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North Carolina Adults Becoming Wards of the State

Posted on: November 26th, 2015
North Carolina guardianshipNorth Carolina officials are bracing for a tremendous influx of incompetent adults with no legal guardians. The number of adults under the legal authority of the state in 2017 is expected to be about 6,000. This is double the figure from just a decade prior, according to the North Carolina Department of Health and Human Services. 

This number encompasses both senior age individuals as well as young adults. The state is experiencing a number of young adults with special needs or disabilities who do not have a relative to support them. North Carolina Public Radio WUNC recently aired a segment on this anticipated climb in young adult wards. Many of the younger adults who are declared incompetent suffer mental illness, which requires specialized care that is not readily available in all care centers.

A few items North Carolina families should consider:
  1. Powers of attorney. Every adult can benefit from having up-to-date powers of attorney as part of their estate plan. These tools help to ensure that an individual’s assets and finances are managed by a trusted party in the event the individual becomes incompetent. Health care powers of attorney similarly grant another person authority over the individual’s medical needs, which can help to prevent important treatment delays and ensure healthcare decisions are made timely and by a dependable person. Without one, the court must be petitioned to appoint a party over the incompetent individual’s affairs.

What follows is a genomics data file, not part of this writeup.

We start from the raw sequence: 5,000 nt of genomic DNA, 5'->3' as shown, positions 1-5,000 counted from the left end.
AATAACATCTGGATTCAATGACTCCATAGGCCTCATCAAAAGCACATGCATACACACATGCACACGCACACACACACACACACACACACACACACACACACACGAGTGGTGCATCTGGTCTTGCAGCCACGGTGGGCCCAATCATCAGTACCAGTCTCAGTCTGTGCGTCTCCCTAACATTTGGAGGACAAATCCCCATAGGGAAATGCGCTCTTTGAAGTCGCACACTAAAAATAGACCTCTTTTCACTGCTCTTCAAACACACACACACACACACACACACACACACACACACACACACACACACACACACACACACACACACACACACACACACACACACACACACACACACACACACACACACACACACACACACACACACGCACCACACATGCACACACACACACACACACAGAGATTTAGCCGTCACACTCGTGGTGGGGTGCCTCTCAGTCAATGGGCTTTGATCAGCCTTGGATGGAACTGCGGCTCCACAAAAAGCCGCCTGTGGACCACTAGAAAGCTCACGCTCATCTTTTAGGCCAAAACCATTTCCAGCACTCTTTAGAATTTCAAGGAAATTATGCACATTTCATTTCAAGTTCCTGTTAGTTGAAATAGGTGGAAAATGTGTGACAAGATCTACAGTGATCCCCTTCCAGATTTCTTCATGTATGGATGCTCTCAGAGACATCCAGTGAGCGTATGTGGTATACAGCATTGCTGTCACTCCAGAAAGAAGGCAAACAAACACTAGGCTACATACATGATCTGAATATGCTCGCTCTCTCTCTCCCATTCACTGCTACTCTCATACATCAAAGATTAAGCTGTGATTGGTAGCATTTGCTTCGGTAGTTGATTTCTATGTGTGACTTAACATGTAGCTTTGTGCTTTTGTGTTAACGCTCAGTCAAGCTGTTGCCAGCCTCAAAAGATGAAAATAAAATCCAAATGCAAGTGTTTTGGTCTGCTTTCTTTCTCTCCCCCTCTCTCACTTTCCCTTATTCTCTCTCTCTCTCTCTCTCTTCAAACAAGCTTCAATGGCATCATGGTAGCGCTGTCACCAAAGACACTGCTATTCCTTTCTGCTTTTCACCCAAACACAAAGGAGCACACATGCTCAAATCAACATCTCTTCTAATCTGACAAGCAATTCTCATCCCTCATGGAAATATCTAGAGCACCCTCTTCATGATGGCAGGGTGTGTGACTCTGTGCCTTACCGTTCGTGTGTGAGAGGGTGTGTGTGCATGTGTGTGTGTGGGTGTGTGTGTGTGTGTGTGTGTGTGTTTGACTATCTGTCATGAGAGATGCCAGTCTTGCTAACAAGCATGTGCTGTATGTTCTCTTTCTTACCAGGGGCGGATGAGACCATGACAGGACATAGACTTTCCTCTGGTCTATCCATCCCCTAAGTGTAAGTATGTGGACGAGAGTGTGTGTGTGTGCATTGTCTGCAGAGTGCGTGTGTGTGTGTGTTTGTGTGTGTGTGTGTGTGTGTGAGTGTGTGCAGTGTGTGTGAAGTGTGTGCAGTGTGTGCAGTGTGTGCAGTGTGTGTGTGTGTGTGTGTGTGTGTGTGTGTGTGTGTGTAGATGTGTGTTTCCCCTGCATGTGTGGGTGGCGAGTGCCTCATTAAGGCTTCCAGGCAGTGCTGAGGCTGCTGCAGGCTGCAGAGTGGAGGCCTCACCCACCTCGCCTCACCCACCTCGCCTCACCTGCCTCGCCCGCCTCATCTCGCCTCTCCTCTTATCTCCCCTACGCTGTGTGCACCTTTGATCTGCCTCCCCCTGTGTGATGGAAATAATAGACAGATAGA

2. Special Needs Trusts. Individuals of any age can be named beneficiaries of a Special Needs Trust (SNT). There are no restrictions for the type or number of special needs or disabilities the individual must have in order to establish a trust for his or her benefit. The trusts allow the individual to receive distributions while at the same time remaining eligible for public benefits like Medicaid. However, disabled persons who could benefit from these tools are not legally allowed to establish their own trusts and must rely on a parent or guardian to do so. The Special Needs Trust Fairness Act passed the Senate in September 2015 and, if it passes into law, will grant special needs persons the power to establish their own trusts. 
  3. Pending legislation reviews. In addition to the Special Needs Trust Fairness Act, which will affect individuals on a national level, there are legislation changes in North Carolina that affect persons with disabilities. For instance, North Carolina Senate Bill 676 was passed into law on October 15, 2015. The legislation was made in efforts to provide coverage for autism spectrum disorder treatments. The new provisions reclassify autism for insurance purposes, removing it from mental illness categories. It also places an initial annual $40,000 cap on autism behavior benefits. According to the statutes: 
Coverage for adaptive behavior treatment under this section may be subject to a maximum benefit of up to forty thousand dollars ($40,000) per year and may be limited to individuals 18 years of age or younger. Beginning in 2017 and for subsequent years, the amount shall be indexed using the Consumer Price Index for All Urban Consumers for the South Region and shall be rounded to the nearest whole thousand dollars.

Regular reviews with a special needs planning attorney can help identify laws that could disrupt a current care plan. Receive updates about North Carolina legislation changes by subscribing to our blog.

By Attorney Samantha Reichle
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